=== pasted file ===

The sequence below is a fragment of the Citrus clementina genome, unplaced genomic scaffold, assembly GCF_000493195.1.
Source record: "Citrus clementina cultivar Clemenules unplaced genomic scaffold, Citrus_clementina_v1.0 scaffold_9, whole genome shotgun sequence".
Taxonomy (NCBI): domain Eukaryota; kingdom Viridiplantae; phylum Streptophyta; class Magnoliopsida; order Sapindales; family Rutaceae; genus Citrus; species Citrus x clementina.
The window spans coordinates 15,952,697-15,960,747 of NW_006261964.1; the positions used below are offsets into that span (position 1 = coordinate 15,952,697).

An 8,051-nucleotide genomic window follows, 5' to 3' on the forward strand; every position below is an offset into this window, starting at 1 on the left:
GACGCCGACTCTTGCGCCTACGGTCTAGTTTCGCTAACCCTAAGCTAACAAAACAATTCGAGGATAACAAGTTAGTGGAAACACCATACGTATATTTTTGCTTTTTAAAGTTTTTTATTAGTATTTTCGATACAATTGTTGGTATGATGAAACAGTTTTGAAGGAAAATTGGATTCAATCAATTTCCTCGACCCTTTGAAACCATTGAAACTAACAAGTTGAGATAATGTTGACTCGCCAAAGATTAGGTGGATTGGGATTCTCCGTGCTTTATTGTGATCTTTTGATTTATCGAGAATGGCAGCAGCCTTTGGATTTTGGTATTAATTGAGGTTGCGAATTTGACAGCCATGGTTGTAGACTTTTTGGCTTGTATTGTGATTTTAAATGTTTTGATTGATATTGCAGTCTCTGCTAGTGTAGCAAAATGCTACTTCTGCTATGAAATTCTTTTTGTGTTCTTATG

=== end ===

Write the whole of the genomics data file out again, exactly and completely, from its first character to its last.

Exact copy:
The sequence below is a fragment of the Citrus clementina genome, unplaced genomic scaffold, assembly GCF_000493195.1.
Source record: "Citrus clementina cultivar Clemenules unplaced genomic scaffold, Citrus_clementina_v1.0 scaffold_9, whole genome shotgun sequence".
Taxonomy (NCBI): domain Eukaryota; kingdom Viridiplantae; phylum Streptophyta; class Magnoliopsida; order Sapindales; family Rutaceae; genus Citrus; species Citrus x clementina.
The window spans coordinates 15,952,697-15,960,747 of NW_006261964.1; the positions used below are offsets into that span (position 1 = coordinate 15,952,697).

An 8,051-nucleotide genomic window follows, 5' to 3' on the forward strand; every position below is an offset into this window, starting at 1 on the left:
GACGCCGACTCTTGCGCCTACGGTCTAGTTTCGCTAACCCTAAGCTAACAAAACAATTCGAGGATAACAAGTTAGTGGAAACACCATACGTATATTTTTGCTTTTTAAAGTTTTTTATTAGTATTTTCGATACAATTGTTGGTATGATGAAACAGTTTTGAAGGAAAATTGGATTCAATCAATTTCCTCGACCCTTTGAAACCATTGAAACTAACAAGTTGAGATAATGTTGACTCGCCAAAGATTAGGTGGATTGGGATTCTCCGTGCTTTATTGTGATCTTTTGATTTATCGAGAATGGCAGCAGCCTTTGGATTTTGGTATTAATTGAGGTTGCGAATTTGACAGCCATGGTTGTAGACTTTTTGGCTTGTATTGTGATTTTAAATGTTTTGATTGATATTGCAGTCTCTGCTAGTGTAGCAAAATGCTACTTCTGCTATGAAATTCTTTTTGTGTTCTTATG